hmm... thoughts

4 Things Talent Can’t Overcome

Let me say this first– talent is overrated.

I’ll take someone driven, or visionary, or hard-working over just talented any day. I actually think we falsely label hard-workers or fast-learners or fail-fasters as talented all the time as a way to make ourselves feel better about our inadequacies.

That said, talent isn’t everything. In fact talent can lead to nothing quite easily!

Here are 4 things talent can’t overcome

  1. Laziness – It doesn’t matter how good you are at something, if you’re lazy and you don’t deliver on time or do the right things… you’ll fail every time.
  2. Bad timing –  This would be a horrible time to develop a talent on the accordion. Or get really good at writing code for the Palm Pilot. Success in the present age is about timing. It’s not good enough to be talented. You have to be talented at the things that people are looking for.
  3. Immaturity – Maturity brings the wisdom to know what to do with talent.
  4. Character flaws – No one cares how talented you are when you’re a jerk or a liar or if you step on kittens tails.

The other side of this coin is pretty fantastic. We all have something which could be labeled a talent. That’s the very nature of a free market society. I have skills/talents in one thing and you have talent/skills in another. So we trade goods. Or I trade your good for cash.

If we all had equal aptitude life would be pretty boring.

Church Leadership

5 Ways to Get Change Moving

You are crazy enough to think you can change the world.”

This was the negative criticism of my ministry nearly 10 years ago by an elder. I took it as a compliment.

When I read Revelation 2-3 I see that Jesus will not judge individual churches or communities of faith. That’s not what John saw. (Revelation 1:19) Instead,
I see Jesus judging entire towns based on both what they’ve done and where their hearts are collectively.
As we look forward to that future judgment, we as church leaders in each community cannot be satisfied with reaching 5%-10% of the population. A logical conclusion would be that how we are doing things will only result in reaching 5%-10% of the population going forward. Simply put, f we want to reach exponentially more we, collectively, must change.
Most people realize that. But they don’t actually know how to make change happen.

Here are 5 ways I make change happen:

  1. Present the facts, repeat them often, write them on the walls. Do your homework, get behind the evidence.
  2. Persistence. Be a bulldog. Don’t let the issue die. No isn’t an answer, it’s an opportunity to try a different approach.
  3. Stop the presses. If something is really important you need to stop everything else, at all cost. We can’t go on like this.
  4. Tell a great story. Remember, a well-told story is your most powerful weapon.
  5. Outwork everyone else. Know why everyone says hard work pays off? Because it does. You can’t ignore hard work.


Church Leadership

The Main Thing


Could you help me out? What’s the BIGGEST issue you are dealing with in your church right now? What’s keeping you up at night? DM or @ me.

Todd Rhodes tweeted this today. And his question perfectly emphasized what I’ve been thinking about the last few days. This Fall, I’ve had the beautiful opportunity to run around the country  for work and in the course of doing so sit down and chat with people from all walks of ministry life. Big churches. Little churches. Senior pastors. Volunteers. On fire. Burnt out. Rookies. Seasoned veterans. It seems like I’ve had a chance to get the pulse of a pretty good sample of people doing ministry today.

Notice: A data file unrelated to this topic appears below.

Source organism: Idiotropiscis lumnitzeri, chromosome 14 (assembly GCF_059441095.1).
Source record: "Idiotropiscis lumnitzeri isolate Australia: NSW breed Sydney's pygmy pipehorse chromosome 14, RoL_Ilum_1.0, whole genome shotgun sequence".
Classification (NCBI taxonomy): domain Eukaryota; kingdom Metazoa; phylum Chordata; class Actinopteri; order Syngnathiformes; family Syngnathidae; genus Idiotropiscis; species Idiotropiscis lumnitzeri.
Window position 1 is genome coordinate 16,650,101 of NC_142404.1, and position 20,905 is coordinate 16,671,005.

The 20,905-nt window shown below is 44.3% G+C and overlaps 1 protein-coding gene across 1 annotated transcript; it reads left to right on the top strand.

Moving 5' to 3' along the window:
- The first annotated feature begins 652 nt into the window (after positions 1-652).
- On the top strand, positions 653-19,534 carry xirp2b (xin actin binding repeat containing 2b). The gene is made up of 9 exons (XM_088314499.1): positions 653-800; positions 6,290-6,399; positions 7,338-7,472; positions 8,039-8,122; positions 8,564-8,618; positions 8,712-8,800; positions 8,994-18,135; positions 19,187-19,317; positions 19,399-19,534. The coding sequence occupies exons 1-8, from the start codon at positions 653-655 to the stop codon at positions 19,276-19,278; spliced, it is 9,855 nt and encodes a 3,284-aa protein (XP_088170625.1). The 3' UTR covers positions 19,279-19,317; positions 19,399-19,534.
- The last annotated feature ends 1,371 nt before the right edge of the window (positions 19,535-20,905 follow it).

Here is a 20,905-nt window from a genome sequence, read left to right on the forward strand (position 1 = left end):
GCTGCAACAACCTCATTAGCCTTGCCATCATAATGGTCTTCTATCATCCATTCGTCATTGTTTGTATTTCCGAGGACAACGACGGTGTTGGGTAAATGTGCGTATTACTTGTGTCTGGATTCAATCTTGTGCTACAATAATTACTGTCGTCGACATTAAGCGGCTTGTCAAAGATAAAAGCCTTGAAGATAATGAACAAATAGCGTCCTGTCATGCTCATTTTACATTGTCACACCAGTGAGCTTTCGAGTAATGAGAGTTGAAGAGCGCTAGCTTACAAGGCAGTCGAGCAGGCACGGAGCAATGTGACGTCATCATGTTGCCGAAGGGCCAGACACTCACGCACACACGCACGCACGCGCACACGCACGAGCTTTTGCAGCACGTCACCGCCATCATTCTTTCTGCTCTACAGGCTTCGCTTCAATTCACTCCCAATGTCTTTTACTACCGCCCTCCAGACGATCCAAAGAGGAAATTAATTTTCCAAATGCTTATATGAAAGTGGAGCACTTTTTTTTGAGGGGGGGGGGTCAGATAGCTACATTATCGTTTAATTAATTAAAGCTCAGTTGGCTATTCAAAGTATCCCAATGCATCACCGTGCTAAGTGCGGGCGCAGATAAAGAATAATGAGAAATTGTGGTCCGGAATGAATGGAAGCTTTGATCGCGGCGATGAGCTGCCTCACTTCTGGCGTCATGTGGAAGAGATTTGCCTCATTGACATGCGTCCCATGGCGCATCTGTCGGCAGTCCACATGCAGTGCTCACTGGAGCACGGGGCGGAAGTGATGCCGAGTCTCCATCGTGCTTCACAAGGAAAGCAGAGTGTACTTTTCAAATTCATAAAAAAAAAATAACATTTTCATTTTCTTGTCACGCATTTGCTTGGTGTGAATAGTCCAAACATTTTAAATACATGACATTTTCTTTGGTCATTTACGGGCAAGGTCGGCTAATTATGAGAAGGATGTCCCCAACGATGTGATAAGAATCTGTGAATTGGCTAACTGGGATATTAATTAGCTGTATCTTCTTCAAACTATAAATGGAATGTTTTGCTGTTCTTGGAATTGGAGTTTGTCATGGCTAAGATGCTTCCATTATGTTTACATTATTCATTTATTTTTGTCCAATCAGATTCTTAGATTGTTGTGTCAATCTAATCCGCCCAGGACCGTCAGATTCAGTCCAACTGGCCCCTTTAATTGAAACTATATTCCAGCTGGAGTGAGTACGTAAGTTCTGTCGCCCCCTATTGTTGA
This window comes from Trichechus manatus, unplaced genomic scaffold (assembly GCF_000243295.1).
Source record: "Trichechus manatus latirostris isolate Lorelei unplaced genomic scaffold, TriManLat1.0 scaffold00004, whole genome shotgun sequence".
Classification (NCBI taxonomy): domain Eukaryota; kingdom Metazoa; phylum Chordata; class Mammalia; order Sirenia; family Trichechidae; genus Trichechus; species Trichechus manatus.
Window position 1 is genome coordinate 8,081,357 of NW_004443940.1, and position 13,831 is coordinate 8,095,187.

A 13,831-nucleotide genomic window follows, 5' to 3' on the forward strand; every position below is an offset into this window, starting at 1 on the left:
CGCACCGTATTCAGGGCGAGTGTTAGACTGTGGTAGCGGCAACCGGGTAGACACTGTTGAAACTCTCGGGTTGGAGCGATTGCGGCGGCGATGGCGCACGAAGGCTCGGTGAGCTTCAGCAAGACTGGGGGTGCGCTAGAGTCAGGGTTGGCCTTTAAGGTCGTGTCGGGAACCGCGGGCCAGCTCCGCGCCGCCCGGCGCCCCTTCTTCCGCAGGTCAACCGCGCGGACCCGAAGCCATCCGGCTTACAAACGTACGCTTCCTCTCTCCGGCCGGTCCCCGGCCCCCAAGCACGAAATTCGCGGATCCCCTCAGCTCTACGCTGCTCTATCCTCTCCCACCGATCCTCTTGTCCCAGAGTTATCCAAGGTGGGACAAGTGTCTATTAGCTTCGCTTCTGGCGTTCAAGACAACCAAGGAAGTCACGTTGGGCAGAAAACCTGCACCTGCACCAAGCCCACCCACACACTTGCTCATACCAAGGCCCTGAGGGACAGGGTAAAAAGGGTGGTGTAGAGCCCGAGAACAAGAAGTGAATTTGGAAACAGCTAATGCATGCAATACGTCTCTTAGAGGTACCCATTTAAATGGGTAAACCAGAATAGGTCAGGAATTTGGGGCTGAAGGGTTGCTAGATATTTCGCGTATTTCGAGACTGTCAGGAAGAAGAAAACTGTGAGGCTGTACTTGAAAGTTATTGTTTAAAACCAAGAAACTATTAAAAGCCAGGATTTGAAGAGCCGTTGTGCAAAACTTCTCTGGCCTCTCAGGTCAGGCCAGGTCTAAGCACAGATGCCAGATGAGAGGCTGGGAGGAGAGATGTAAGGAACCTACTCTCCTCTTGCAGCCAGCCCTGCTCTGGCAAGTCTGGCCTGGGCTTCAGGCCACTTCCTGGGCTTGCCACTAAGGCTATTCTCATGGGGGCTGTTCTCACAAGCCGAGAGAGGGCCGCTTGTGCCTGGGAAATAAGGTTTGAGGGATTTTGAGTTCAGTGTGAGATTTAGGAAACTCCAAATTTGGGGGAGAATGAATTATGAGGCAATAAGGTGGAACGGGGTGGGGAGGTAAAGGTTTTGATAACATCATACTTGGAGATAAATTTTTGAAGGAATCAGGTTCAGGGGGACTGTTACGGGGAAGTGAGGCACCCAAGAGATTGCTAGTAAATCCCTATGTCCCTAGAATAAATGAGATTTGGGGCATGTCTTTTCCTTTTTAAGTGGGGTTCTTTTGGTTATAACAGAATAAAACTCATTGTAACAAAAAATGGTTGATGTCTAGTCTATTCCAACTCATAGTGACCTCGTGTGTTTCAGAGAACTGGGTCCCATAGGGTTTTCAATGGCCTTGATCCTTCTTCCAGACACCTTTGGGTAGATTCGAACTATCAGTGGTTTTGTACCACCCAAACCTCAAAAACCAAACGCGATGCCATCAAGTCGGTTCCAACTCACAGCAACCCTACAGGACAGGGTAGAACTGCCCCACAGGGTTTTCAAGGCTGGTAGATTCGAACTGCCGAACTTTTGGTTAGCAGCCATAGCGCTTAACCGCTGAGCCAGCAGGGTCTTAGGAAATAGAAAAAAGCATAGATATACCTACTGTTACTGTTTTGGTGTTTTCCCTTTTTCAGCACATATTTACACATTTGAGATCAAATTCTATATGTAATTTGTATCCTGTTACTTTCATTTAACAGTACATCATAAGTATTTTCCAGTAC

At some point in most of those conversations a single theme rang true: We need to spend less time on stuff that doesn’t really matter and focus more time on things that really change lives.

More specifically, ministry-people want/need/long to focus more intently on presenting Christ than anything else! They want to focus more on the “main thing” and less on stuff like building an amazing program.

It seems like the last 20-25 years of church ministry we elevated a ministry leaders value to “what else can you do?” as opposed to “are you a minister?” You’d hear things like “That person is a powerful leader of his staff.” “That woman runs the most efficient youth program in the world!” “He is an amazing worship leader.” On and on.

Those are all value statements about ministry program skills and not the “main thing.”

And people in full time ministry are pretty frustrated by it. We didn’t go into ministry to be valued by our skill set, did we?

I experience this all the time. People seek me out to talk about “how I can help their ministry” all the time. It’s because I have a skill and not because of who I am in Christ.

Certainly, it is nice to have skills that people seek out. (Don’t get me wrong!) But I’m often left wondering… “Do these people really think I’m all about social media, internet utilities, strategy, design?” I hope not. I hope they recognize that these are the means to an end. The reason I work so hard on these skills is to convey the most important message in human history! At the core of who I am is not a tech nerd. I want to be a nerd who passionately loves Jesus and wants to reach the lost. My skills are not my “main thing” and I shudder to think of others looking at me and thinking it’s my main thing.

To answer Todd’s question: I hope people lay in bed at night thinking about their ministry. I hope the Holy Spirit stirs them at 2:00 AM to innovate powerful things. But I also hope they aren’t wasting their time and sleep on stuff that isn’t the “main thing”.